To strike or not to strike

Public sector workers led by the National Trade Union Centre protest against the chief personnel officer's wage offer of two per cent over eight years in Port of Spain last Friday. - SUREASH CHOLAI
Public sector workers led by the National Trade Union Centre protest against the chief personnel officer's wage offer of two per cent over eight years in Port of Spain last Friday. - SUREASH CHOLAI

Carl Jung, the great psychologist, therapist and philosopher, is credited with the famous saying: “Out of evil cometh good.”

Actually, he did not say it. He reported that one of the people he had cured of psychosis said it, and in today-speak, it "went viral” and people – poets, priests, politicians, plumbers and polymaths of various stripes and professions – have quoted it ever since in mitigation of anything shady they have done.

Some reverse it and sagely nod, saying: “And out of good can come evil” when they want to sound wise.

All it really means is that all actions have consequences. Consequences that cannot always be foretold.

It calls to mind the war in Europe that has caused gas prices to rise, bringing a windfall to Mr Imbert’s mid-year budget, which he has amusingly attributed to government acumen at a time when criticism over the sale of Petrotrin against all advice is again raising its head.

Not least from retrenched Petrotrin employees.

Out of that good fortune, however, facing Trinidad and Tobago over the upcoming months is the very real social evil of the possibility of strike action called by those union leaders representing various categories of public servants in light of the not-yet-negotiated settlement of public-service wages.

And facing them is, to misquote William Shakespeare: “To strike or not to strike, that is the question.”

This is not a matter of following the provisions in the Industrial Relations Act that would cover strike action by public servants in pursuit of increased wages and conditions. There is no such provision for public servants.

Strike action called by non-public service unions will be legal if they follow the steps in the act that make strike action lawful, as it makes lockout action by companies lawful.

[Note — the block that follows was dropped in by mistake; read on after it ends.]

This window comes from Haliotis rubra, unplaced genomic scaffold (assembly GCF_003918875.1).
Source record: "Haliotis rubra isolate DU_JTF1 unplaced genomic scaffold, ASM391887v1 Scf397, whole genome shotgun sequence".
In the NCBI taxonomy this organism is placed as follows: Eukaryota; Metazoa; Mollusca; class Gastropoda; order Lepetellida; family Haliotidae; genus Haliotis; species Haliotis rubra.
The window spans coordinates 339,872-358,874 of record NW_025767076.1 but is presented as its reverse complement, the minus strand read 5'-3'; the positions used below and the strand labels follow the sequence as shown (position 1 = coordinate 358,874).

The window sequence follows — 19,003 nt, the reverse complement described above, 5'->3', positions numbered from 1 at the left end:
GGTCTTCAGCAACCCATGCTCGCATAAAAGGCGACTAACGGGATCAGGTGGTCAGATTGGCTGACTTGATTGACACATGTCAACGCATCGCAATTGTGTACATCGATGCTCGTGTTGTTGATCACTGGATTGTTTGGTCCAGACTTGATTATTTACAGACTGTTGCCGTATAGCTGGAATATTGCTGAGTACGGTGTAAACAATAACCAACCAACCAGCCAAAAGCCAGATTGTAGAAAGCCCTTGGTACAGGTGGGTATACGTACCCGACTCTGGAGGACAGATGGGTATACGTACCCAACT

In either case the action is taken to force the other party to accede to demands of the first. Sometimes it works and the other party gives in, in other cases it doesn’t work, no one gives in, and the matter gets sent to the Industrial Court to be adjudicated.

Government employees are represented by more than one union. The Public Services Association (PSA) covers one category and National union of Government and Federated Workers (NUGFW) another, for example; then there are various professional associations.

In the case of government employees, if they are employed in essential services, no strike action is allowed. Those disputes must, by law, go straight to a special tribunal or section of the court,

Ancel Roget, president general of Oilfield Workers Trade Union and union members, including Petrotrin retirees, call on the Prime Minister to address their concerns during a protest opposite the Office of the Prime Minister, Queen's Park Savannah, Port of Spain on May 26. - ROGER JACOB

This is not unique to TT. That is the law in all Commonwealth countries where governments have established, staff and maintain those services to the public that are considered essential to the health and life of the entire population.

Included in these services for TT are: public health, including garbage collection, medical emergency and hospital services; water and sewage and their administration; electricity services: generation, transmission and distribution (remember what happened when a tree fell and all went dark for 24 hours?); communication services: telephone, internet, wireless, electronic radio; public transport (which is an essential industry, but not an essential service); civil aviation: aircraft maintenance, air traffic control, and meteorological services.